Founded 25 years ago, the History Channel quickly earned the nickname the ‘Hitler Channel’ for its relentless bombardment of World War Two programming. By the late-2000s, the ‘history’ began to morph. With its crown jewels Pawn Stars, Ice Road Truckers and Ax Men, the channel adopted the not-very-historical slogan ‘History Made Everyday’. There were still historical programs, but they weren’t necessarily accurate, and the headliners were historically-based dramas like Vikings, Knightfall and the highly disappointing Sons of Liberty.
The current lineup features Ancient Aliens, Swamp People, Project Blue Book and American Pickers. Viewers might be forgiven for questioning the network’s name; a notable exception, The Curse of Oak Island, is one of the greatest shows currently on TV, so its historical inaccuracy is excused. Derided by the Smithsonian Magazine and an entire South Park episode for its fantastical, conspiratorial, and just plain ahistorical programs, the legitimacy of the History Channel has been reduced to a reoccurring social media meme: ‘I’m not saying it was aliens… but it was aliens.’
This past week, however, the miniseries Washington has reintroduced the sort of programing that the network needs. Washington brings the history back to the History Channel. Its three two-hour episodes aired from Sunday February 16 through Tuesday February 18, to coincide with Washington’s Birthday — and not Presidents Day, a holiday which technically doesn’t exist and only gained informal recognition in 1971 when, as all schoolchildren know, Washington’s Birthday was moved to gain an extra three-day weekend.
Produced by Pulitzer Prize-winner and bestselling author Doris Kearns Goodwin (whose work includes Team of Rivals, which became the Academy Award-winning Lincoln) and narrated by actor Jeff Daniels (who played Washington in the TV movie The Crossing), the show blends scripted historical scenes with ‘talking head’ experts. Washington is essentially a docudrama that explores the life of George Washington as a flawed but ‘indispensable man’.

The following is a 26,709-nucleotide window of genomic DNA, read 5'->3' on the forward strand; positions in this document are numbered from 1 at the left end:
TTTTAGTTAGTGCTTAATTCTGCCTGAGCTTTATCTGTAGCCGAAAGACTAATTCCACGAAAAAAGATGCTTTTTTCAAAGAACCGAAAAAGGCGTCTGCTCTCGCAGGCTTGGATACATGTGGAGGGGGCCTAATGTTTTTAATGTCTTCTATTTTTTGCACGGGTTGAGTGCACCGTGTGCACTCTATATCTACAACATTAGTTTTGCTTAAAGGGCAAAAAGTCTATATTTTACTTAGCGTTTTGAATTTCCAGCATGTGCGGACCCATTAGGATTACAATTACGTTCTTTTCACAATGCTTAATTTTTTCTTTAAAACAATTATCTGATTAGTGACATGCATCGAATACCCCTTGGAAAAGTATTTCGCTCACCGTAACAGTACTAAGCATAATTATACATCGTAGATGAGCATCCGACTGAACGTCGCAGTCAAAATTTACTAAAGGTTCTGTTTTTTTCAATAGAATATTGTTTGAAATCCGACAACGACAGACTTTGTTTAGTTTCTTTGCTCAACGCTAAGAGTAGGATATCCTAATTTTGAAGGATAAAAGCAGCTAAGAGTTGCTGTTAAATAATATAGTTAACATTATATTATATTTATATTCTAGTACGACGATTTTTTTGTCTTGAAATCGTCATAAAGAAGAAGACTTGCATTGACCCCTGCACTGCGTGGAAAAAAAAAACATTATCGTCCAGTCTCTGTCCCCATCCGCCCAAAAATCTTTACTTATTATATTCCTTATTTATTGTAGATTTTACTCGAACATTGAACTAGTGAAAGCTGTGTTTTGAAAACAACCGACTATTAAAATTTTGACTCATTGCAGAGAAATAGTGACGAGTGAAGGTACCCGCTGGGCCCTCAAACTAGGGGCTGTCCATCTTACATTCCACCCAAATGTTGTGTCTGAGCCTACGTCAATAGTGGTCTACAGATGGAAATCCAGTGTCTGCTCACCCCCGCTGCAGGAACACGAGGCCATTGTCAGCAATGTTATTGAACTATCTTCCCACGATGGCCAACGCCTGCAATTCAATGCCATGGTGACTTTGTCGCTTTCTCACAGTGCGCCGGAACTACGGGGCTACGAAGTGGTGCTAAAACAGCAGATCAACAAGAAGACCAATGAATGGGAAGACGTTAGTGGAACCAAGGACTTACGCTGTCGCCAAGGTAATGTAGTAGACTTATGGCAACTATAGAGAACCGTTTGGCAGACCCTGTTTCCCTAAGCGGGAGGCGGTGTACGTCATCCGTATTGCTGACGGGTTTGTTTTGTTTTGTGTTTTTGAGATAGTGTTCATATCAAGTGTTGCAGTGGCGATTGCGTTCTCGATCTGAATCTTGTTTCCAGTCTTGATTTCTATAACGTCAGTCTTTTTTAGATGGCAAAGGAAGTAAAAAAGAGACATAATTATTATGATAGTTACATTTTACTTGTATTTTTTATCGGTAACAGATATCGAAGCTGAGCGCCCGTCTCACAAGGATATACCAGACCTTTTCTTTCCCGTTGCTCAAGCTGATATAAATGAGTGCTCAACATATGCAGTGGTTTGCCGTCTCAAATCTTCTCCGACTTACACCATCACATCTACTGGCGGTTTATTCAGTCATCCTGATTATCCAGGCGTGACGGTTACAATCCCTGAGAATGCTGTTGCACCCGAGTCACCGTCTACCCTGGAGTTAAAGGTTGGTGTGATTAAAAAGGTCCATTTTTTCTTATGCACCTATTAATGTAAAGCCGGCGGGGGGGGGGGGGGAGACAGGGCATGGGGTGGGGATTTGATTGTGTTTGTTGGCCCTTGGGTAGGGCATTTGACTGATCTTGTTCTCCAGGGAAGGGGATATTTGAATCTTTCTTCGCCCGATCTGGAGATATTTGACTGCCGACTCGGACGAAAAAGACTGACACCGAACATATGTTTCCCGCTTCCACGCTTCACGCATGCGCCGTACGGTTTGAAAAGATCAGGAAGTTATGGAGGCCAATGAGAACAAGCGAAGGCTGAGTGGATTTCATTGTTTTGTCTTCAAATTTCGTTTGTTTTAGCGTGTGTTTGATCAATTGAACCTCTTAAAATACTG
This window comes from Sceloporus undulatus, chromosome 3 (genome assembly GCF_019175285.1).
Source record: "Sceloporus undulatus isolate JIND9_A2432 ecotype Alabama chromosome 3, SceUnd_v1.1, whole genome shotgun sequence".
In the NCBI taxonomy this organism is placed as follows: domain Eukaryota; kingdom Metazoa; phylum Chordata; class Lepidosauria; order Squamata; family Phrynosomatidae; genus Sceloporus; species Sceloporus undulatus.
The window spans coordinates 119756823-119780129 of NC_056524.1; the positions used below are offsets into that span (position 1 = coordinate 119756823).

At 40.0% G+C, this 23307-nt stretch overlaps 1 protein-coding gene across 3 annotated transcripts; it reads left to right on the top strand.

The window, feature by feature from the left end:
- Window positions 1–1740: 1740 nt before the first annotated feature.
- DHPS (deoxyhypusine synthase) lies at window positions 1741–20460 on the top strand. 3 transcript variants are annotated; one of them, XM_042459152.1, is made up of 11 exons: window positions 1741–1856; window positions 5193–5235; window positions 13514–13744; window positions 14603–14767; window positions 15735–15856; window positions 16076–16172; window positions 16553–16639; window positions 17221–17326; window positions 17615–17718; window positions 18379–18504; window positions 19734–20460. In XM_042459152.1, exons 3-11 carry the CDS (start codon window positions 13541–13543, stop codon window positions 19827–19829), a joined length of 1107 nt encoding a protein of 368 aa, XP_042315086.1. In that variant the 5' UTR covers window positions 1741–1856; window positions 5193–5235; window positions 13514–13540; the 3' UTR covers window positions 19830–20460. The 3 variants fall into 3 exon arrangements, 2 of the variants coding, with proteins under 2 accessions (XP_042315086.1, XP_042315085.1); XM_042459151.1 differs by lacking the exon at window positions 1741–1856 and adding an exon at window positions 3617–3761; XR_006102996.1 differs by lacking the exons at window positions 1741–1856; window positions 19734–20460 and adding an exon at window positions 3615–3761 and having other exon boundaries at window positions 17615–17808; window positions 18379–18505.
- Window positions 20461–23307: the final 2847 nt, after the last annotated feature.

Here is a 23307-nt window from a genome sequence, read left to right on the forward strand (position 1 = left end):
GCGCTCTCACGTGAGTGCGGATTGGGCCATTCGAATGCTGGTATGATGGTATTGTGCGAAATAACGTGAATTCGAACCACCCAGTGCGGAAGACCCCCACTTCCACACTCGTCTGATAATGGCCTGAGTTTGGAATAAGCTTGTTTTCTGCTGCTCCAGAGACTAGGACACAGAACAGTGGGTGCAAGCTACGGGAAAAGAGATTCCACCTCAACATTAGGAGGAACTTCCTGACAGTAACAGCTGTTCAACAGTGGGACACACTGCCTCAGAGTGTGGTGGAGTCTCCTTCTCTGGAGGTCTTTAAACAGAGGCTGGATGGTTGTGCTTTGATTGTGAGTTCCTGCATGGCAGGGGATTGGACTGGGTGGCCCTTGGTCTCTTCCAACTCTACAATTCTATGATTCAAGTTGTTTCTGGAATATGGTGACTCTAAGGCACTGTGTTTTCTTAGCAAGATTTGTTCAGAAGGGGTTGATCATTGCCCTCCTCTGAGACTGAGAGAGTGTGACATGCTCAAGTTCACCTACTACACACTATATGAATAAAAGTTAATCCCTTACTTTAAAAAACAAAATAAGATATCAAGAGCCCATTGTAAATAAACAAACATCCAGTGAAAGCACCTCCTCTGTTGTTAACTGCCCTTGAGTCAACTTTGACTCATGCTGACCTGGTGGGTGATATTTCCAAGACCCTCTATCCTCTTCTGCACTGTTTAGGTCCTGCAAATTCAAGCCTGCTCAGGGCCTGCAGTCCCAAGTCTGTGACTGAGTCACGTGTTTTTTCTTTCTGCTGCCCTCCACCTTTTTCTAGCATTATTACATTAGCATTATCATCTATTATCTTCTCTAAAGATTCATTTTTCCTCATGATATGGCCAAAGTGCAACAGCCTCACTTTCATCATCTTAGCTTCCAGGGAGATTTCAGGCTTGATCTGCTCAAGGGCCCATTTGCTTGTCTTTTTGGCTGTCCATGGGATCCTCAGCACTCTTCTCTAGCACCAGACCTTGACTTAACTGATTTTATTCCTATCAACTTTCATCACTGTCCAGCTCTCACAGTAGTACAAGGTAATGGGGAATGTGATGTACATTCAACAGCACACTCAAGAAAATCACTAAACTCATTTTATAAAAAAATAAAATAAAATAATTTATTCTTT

The series was accompanied by an unofficial, three-day-long live-tweeting session hosted by this author and featuring commentary from Mount Vernon, many of the show’s historical experts, historians, and interested viewers (see #GWHistory on Twitter). While there are some historical inaccuracies and omissions, decent but unspectacular filmography and choppy chronology, Washington is a balanced and successful biographical representation of both the man and his times.
Washington is ably played by Scottish actor Nicholas Rowe, best known for Young Sherlock Holmes, The Crown, and, like every British actor, Midsomer Murders. At 6’4”, Rowe has the Washington height and general look, but not the strong jawline of a true doppelgänger. Still, his portrayal is admirable and convincing, although not as enjoyable as Turn’s Ian Kahn). While the 54-year-old actor is a fitting choice for Revolutionary-era Washington, he is less believable as a 22-year-old at the beginning of the series. The rest of the cast is generally lesser known, although fellow Scot James Robinson (as Alexander Hamilton) previously portrayed a young William Wallace in Mel Gibson’s Braveheart.
Without the distractions of A-list actors, the dramatic story of Washington is the star of the series. Director Matthew Ginsburg (who has frequently worked with the History Channel), the producers, and writers are clearly concerned with maintaining historical integrity and are to be commended. Their team of on-screen experts include prominent early American academic and pop historians, such as Pulitzer Prize-winners Joseph Ellis, Annette Gordon-Reed and Alan Taylor, and top Washington scholars like Douglas Bradburn, Edward Lengel, Erica Dunbar and Lindsay Chervinsky, among many more (though where were Washington titans David Hackett Fischer and Ron Chernow?). Their commentary, juxtaposed with scenes from Washington’s life, is appropriate, insightful and balanced in a way that is especially hard to achieve in the present day, given the polarization surrounding the Founders, especially lately, with a recent upsurge due in part to the New York Times’s controversial ‘1619 Project’.
Some notable non-historians also appear in the series: President Bill Clinton and General Colin Powell. Clinton appears often throughout the episodes, but is most effective when discussing the presidency. Powell’s discussion of the realities of war and command are stellar and this is perhaps the best use of a non-expert in a historical documentary ever.